The Manual Transmission: A Dying Breed

(Photo Source: Zach Roberts)

(Photo Source: Zach Roberts)

Zach Roberts, Copy Editor

The manual transmission is on the endangered species list. 

Every year, fewer and fewer cars are offered with a clutch and a shifter. Why? Americans just don’t want to be bothered with the chore of working a clutch with their left foot and shifting with their right. 

In addition, sports car manufacturers are the worst offenders when it comes to quitting on the stick shift. Since the newest computer-controlled automatics can shift more quickly than any human can, engineers see the manual transmission as outdated.

Not too long ago, a majority of cars and trucks were controlled with a manual transmission. When automatic transmissions became affordable and reliable in the mid-1950’s, they became increasingly popular. By the 1980’s and 90’s, automatics became so prevalent that people stopped learning to “drive a stick” during their teen years.

According to, only 1.2% of vehicles sold in the U.S in 2019 were manuals, and only 18% of the American population know how to drive a manual.

This shouldn’t come as a shock to anyone. The demise of the manual has been a well-known inevitability for a while, and a topic that has grinded the gears of automotive outlets and clutch connoisseurs for just as long.

However, there are quite a few pros to driving a stick shift. Here are a few:

You’ll Get Better Fuel Economy

While modern automatics are more fuel efficient today than they were 10 years ago, they still can’t compensate for human intuition. A new automatic transmission might have a lock-up torque converter and eight speeds, but it can’t see the terrain or understand what traffic is up to. A manual transmission can be very fuel efficient in the right hands.

It’s Simpler and More Reliable

Automatic transmissions are incredibly complex. When they fail, it’s thousands of dollars to repair or replace an automatic. A manual transmission, on the other hand, has very little chance of failure. The very worst case is that you have to buy a clutch, which is a drop in the bucket compared to buying a new transmission.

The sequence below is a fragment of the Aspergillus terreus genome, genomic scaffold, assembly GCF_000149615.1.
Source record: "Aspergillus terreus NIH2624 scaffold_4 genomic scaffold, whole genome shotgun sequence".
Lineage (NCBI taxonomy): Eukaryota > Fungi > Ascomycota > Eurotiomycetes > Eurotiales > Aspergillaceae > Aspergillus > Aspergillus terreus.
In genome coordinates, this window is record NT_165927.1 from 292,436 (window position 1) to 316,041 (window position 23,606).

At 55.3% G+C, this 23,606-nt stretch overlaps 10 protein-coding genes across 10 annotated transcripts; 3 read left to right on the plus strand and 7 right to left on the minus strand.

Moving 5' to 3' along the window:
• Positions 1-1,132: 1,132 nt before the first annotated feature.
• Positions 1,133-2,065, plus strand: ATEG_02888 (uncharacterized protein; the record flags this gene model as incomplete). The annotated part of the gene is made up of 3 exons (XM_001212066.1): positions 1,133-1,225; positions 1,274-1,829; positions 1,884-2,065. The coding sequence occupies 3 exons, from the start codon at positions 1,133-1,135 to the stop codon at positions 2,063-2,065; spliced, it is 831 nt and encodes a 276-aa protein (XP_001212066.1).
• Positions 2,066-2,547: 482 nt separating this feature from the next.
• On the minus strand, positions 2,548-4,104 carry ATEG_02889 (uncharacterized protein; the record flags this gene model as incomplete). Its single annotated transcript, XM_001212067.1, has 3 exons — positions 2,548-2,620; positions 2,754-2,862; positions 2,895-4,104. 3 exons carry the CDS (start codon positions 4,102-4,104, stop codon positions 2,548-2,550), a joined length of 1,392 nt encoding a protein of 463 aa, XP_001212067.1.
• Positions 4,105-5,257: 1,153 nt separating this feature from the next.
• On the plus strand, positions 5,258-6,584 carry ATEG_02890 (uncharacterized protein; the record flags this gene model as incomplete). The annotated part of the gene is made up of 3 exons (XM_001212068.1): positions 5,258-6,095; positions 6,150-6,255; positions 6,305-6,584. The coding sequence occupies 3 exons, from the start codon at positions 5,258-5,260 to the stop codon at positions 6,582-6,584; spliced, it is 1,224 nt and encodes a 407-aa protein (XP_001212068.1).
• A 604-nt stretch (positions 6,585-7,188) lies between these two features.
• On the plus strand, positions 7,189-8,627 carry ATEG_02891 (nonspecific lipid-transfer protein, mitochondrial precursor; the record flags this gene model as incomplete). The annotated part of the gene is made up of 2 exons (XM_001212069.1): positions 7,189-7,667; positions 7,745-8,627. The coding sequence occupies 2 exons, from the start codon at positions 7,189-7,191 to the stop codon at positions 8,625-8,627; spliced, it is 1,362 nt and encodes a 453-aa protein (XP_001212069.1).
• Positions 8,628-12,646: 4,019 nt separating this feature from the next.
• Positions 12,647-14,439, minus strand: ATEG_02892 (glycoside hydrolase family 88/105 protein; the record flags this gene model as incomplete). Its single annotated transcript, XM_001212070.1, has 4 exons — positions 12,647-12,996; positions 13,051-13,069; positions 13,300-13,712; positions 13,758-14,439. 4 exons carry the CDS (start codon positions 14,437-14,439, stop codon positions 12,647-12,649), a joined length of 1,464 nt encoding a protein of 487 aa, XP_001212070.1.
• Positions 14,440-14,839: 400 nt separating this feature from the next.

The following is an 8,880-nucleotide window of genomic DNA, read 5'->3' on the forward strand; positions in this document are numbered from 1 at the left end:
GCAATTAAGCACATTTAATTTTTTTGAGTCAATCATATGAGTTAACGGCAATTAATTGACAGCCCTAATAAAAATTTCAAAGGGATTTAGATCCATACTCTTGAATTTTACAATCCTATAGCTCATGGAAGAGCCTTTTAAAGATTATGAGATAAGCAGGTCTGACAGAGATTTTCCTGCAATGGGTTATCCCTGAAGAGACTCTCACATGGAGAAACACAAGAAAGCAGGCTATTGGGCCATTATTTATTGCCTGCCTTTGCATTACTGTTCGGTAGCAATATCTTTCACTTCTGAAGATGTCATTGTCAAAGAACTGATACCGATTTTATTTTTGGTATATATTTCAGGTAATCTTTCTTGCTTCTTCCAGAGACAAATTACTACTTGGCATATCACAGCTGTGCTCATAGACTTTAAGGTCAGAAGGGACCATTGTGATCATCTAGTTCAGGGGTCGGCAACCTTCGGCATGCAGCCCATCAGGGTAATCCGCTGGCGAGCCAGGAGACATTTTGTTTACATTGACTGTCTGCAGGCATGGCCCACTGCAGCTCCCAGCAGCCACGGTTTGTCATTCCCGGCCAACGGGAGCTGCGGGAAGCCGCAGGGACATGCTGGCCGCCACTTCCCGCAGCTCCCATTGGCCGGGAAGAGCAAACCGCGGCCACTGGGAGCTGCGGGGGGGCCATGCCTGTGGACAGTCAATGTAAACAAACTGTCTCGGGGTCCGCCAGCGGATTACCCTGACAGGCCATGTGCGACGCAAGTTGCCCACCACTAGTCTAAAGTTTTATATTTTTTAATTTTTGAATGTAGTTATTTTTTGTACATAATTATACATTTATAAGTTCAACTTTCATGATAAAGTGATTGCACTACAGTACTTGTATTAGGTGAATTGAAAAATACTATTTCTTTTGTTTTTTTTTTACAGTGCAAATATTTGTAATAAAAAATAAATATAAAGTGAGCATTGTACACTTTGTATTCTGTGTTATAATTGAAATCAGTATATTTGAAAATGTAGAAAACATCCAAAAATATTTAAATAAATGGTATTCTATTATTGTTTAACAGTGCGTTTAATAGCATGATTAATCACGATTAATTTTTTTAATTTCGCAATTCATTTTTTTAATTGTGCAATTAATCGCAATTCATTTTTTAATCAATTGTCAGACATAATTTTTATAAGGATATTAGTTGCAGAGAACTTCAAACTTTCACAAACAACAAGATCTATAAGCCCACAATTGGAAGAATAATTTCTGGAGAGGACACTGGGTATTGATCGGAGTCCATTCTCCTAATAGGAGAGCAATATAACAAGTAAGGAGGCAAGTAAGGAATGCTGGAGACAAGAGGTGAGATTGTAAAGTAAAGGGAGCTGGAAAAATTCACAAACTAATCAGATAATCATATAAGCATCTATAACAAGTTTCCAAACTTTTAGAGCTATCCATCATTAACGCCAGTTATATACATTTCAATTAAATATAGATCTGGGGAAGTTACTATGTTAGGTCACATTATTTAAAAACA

Not Many People Will Ask to Borrow Your Car

Have an awesome sports car that everyone wants to drive, but you’re not down with the idea? Tell them it’s a manual and see how that number drops. Not many people know how to drive a manual, and those who do usually don’t feel compelled to borrow other people’s sports cars.

If You Know How to Drive a Manual, You Can Drive All Cars 

It’s a little thing, but knowing how to drive a manual is a skill. That skill allows you to drive all manner of vehicles, especially commercial vehicles and classic vehicles. Maybe you can help your friend move his dad’s vintage Corvette someday…

You’ll Have Better Control Over Your Vehicle

When you drive a manual, you have control over exactly how much power is going from the engine to the wheels. This will come in especially handy during bad weather, or when ice and snow cover the roadway. It’s also great to have manual control when you’re off-roading.

It’s A Great Anti-Theft System

With so many people not knowing how to drive a stick (perhaps as much as 80% of new drivers, and about 50% of all drivers), there’s a good chance that a potential car thief isn’t going to know how to drive your car if he or she tries to steal it.

The Ole Battery Start Trick

If you ever find yourself with a weak battery, give your car a rolling start and pop it into gear — try doing that with an automatic! Actually, don’t try that with an automatic…

Manual Transmissions Cost Less

Cars and trucks with manual transmissions cost less, which means you can save a few bucks when you buy one at the dealership. Instead of spending money on an automatic, you can buy some extravagance (like heated seats).

Manual Transmissions Need Less Maintenance, Longer Lasting

A well cared for manual transmission is essentially a low maintenance transmission. At some point in a manual transmission’s life, you’ll need to drain and fill the gear oil, and depending on use, perhaps replace the clutch once or twice. 

Contrast that with an automatic transmission, many of which need their fluid drained and filled every thirty thousand miles. So-called “lifetime” transmissions never need to be drained and filled, but they only have a life expectancy of 180 thousand miles or so. Once they’re “kaput”, you’re out thousands of dollars buying a new or refurbished transmission to replace it.

It’ll Make You Cooler

Say what you will, but there can be no argument on this point: if you see a sports car with an automatic transmission, you’re disappointed. Perhaps even judgmental. But if the car has a manual? That’s cool.

Manual transmissions are cooler. Plain and simple.

Driving a Manual is More Fun

The last – and very best – reason to drive a stick: it’s a heck of a lot more fun. Nearly every person who has owned manual cars and automatics will tell you that driving a stick shift is by far more pleasurable. It’s a tactile, engaging experience. It’s a connection between driver and machine.